Clustering analysis


Looking for communities in a network is a nice strategy for reducing network complexity and extracting functional modules (e.g. protein complexes) that reflect the biology of the network. There are several terms that are commonly used when talking about clustering analysis (Figure 30):

Some concepts in network community analysis

Figure 30 Some concepts in network community analysis.  (Network communities figure from Wikimedia commons by j_ham3 and used under Creative Commons Attribution-Share Alike 3.0 Unported license. Haemoglobin 3D structure from PDBe and complex diagram from IntAct).

Community / Cluster 

A general, catch-all term that can be defined as a group of nodes that are more connected within themselves than with the rest of the network. The precise definition for a community will depend on the method or algorithm used to define it. When talking about PPINs, communities fall into two categories: functional modules and protein complexes.


In biology, modules are exchangeable functional units in which the nodes (proteins) do not have to be interacting in the same time or space. The most important characteristic of a module is that its intrinsic functional properties do not change when it is placed in a different context.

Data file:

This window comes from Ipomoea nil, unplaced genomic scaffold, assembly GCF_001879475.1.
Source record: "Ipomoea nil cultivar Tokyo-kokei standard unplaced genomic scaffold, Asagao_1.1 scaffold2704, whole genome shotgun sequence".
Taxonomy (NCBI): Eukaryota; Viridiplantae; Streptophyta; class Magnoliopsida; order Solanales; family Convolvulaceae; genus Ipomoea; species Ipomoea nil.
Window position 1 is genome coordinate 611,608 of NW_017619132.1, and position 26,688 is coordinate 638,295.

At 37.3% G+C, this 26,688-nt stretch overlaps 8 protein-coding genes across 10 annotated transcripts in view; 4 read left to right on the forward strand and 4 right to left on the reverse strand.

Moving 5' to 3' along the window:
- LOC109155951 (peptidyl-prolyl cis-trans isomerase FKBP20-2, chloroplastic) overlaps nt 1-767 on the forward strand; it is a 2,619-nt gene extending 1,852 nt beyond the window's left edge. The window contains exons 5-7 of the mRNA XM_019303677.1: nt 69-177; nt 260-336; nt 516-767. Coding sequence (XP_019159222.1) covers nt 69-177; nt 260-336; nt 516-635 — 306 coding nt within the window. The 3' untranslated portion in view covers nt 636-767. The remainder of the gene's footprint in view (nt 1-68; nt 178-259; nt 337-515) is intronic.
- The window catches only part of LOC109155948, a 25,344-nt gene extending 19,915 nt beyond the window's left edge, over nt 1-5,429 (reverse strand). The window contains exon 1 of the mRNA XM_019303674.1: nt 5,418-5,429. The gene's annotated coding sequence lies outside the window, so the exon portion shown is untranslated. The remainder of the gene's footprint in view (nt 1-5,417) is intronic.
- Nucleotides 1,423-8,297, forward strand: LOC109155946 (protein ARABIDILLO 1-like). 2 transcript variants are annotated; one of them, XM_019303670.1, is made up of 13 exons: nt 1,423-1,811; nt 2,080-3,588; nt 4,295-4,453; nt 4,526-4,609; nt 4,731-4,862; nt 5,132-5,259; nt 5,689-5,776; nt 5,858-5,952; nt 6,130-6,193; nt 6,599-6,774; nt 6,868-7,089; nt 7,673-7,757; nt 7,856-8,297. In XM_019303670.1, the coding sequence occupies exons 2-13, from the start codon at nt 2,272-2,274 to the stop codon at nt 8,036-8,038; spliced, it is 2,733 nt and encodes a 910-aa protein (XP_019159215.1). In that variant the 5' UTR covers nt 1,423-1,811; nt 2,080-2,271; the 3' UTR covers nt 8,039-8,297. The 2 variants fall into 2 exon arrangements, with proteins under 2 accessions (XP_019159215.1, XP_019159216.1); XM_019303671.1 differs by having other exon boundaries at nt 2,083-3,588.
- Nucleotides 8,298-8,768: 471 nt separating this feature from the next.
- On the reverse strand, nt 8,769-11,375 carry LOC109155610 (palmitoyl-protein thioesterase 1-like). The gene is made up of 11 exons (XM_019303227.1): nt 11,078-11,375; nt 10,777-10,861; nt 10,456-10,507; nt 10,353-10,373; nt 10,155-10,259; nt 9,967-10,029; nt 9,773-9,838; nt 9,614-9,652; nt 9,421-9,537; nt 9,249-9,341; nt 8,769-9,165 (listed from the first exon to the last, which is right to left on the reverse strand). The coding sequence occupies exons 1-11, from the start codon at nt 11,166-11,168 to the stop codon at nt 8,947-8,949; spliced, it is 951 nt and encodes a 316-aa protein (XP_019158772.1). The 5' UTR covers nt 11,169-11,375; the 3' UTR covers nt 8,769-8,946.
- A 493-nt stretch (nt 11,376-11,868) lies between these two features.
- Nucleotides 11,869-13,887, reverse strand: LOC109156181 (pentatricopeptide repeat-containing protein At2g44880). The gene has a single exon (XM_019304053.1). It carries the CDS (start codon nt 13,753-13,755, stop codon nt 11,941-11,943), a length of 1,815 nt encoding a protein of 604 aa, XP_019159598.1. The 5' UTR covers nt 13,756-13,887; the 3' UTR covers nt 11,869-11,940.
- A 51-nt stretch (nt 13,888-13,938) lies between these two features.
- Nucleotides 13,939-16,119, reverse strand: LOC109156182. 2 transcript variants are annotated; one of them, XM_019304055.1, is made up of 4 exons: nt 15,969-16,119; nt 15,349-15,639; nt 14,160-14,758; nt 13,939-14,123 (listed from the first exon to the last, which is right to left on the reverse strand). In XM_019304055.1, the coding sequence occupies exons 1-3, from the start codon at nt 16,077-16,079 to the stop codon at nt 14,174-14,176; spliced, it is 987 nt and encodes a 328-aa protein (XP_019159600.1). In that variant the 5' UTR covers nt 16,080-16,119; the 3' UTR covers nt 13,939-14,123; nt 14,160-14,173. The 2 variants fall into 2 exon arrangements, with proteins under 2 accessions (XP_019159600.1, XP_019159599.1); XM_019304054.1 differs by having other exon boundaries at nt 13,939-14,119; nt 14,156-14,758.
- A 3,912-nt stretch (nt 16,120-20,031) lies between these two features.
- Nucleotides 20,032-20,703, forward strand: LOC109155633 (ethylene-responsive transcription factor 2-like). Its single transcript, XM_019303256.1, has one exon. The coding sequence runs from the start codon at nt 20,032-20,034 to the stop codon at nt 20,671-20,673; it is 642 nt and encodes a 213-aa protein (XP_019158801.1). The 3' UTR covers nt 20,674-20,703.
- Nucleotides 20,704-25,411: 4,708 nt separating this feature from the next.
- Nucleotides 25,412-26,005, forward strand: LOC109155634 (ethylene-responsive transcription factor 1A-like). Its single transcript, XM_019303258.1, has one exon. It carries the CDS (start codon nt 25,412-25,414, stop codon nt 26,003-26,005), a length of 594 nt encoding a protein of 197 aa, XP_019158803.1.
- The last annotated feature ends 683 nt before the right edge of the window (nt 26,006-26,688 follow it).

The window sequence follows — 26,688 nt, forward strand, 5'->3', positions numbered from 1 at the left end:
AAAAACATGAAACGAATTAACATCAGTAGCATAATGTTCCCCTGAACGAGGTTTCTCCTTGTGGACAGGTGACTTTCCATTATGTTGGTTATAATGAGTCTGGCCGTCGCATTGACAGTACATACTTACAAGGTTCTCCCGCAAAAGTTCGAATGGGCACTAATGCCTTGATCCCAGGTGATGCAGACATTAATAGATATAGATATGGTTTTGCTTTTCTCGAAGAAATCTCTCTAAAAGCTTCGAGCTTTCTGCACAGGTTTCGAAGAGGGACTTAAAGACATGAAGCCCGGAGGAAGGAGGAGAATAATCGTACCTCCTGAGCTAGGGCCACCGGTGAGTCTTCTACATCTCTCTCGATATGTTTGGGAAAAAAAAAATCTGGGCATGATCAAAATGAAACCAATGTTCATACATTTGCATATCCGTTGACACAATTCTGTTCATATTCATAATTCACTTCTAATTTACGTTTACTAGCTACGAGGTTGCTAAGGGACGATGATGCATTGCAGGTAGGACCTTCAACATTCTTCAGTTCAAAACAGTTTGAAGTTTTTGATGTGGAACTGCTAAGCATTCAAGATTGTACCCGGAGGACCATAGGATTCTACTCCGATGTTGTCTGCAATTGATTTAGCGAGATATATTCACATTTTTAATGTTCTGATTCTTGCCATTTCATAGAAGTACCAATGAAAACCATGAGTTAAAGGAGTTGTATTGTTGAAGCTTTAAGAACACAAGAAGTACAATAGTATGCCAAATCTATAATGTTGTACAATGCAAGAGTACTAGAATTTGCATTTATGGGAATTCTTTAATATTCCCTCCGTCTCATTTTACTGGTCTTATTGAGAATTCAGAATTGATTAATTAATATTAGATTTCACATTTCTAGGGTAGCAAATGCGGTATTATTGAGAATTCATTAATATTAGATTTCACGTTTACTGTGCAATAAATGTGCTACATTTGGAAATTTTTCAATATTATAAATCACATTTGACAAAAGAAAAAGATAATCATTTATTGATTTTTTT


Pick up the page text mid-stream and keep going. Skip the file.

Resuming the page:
A complex is a group of proteins that interact with each other at the same time and in the same space, forming relatively stable multi-protein machinery. You can use the Complex Portal to explore known macromolecular complexes in a number of model organisms.


A subset of nodes in which every node is connected with every other member of the clique. A maximal clique is a clique that cannot be extended by adding an additional node not previously included in the clique. There are several different types of cliques and they can be used as the basis of algorithms that use topological criteria to look for communities.


Motifs are statistically over-represented sub-graphs in a network. They correspond with a pattern of connections that generates a characteristic dynamical response (e.g. a negative feedback loop). They are less important for the type of networks this tutorial is devoted to, but are quite useful in directed networks.

When exploring a PPIN for clusters, the goal is often to find functional modules or protein complexes that execute defined biological functions. There are many different methods that can help us find clusters and we will briefly introduce some of them in this section.